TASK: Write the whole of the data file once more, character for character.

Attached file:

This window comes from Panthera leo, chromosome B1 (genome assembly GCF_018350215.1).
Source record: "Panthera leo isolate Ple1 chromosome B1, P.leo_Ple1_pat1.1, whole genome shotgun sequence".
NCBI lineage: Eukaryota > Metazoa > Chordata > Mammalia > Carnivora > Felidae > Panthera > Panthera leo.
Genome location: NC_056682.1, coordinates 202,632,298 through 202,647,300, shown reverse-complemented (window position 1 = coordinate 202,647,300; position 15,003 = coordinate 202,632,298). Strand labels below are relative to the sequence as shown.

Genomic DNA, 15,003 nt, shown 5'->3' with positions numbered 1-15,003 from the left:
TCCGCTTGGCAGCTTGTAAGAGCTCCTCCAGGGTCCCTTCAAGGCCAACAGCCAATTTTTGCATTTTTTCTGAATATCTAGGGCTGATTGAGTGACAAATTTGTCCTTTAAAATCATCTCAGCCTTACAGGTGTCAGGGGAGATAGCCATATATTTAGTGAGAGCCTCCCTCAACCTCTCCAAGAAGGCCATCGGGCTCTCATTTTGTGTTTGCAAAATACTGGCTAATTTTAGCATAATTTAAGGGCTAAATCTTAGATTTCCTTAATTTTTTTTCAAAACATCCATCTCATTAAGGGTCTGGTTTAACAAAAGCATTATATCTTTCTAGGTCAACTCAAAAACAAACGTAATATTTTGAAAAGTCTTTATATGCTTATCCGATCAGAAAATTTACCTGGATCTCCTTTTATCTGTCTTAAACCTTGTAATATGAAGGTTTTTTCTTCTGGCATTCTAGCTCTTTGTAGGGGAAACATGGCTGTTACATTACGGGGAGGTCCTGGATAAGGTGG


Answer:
This window comes from Panthera leo, chromosome B1 (genome assembly GCF_018350215.1).
Source record: "Panthera leo isolate Ple1 chromosome B1, P.leo_Ple1_pat1.1, whole genome shotgun sequence".
NCBI lineage: Eukaryota > Metazoa > Chordata > Mammalia > Carnivora > Felidae > Panthera > Panthera leo.
Genome location: NC_056682.1, coordinates 202,632,298 through 202,647,300, shown reverse-complemented (window position 1 = coordinate 202,647,300; position 15,003 = coordinate 202,632,298). Strand labels below are relative to the sequence as shown.

Genomic DNA, 15,003 nt, shown 5'->3' with positions numbered 1-15,003 from the left:
TCCGCTTGGCAGCTTGTAAGAGCTCCTCCAGGGTCCCTTCAAGGCCAACAGCCAATTTTTGCATTTTTTCTGAATATCTAGGGCTGATTGAGTGACAAATTTGTCCTTTAAAATCATCTCAGCCTTACAGGTGTCAGGGGAGATAGCCATATATTTAGTGAGAGCCTCCCTCAACCTCTCCAAGAAGGCCATCGGGCTCTCATTTTGTGTTTGCAAAATACTGGCTAATTTTAGCATAATTTAAGGGCTAAATCTTAGATTTCCTTAATTTTTTTTCAAAACATCCATCTCATTAAGGGTCTGGTTTAACAAAAGCATTATATCTTTCTAGGTCAACTCAAAAACAAACGTAATATTTTGAAAAGTCTTTATATGCTTATCCGATCAGAAAATTTACCTGGATCTCCTTTTATCTGTCTTAAACCTTGTAATATGAAGGTTTTTTCTTCTGGCATTCTAGCTCTTTGTAGGGGAAACATGGCTGTTACATTACGGGGAGGTCCTGGATAAGGTGG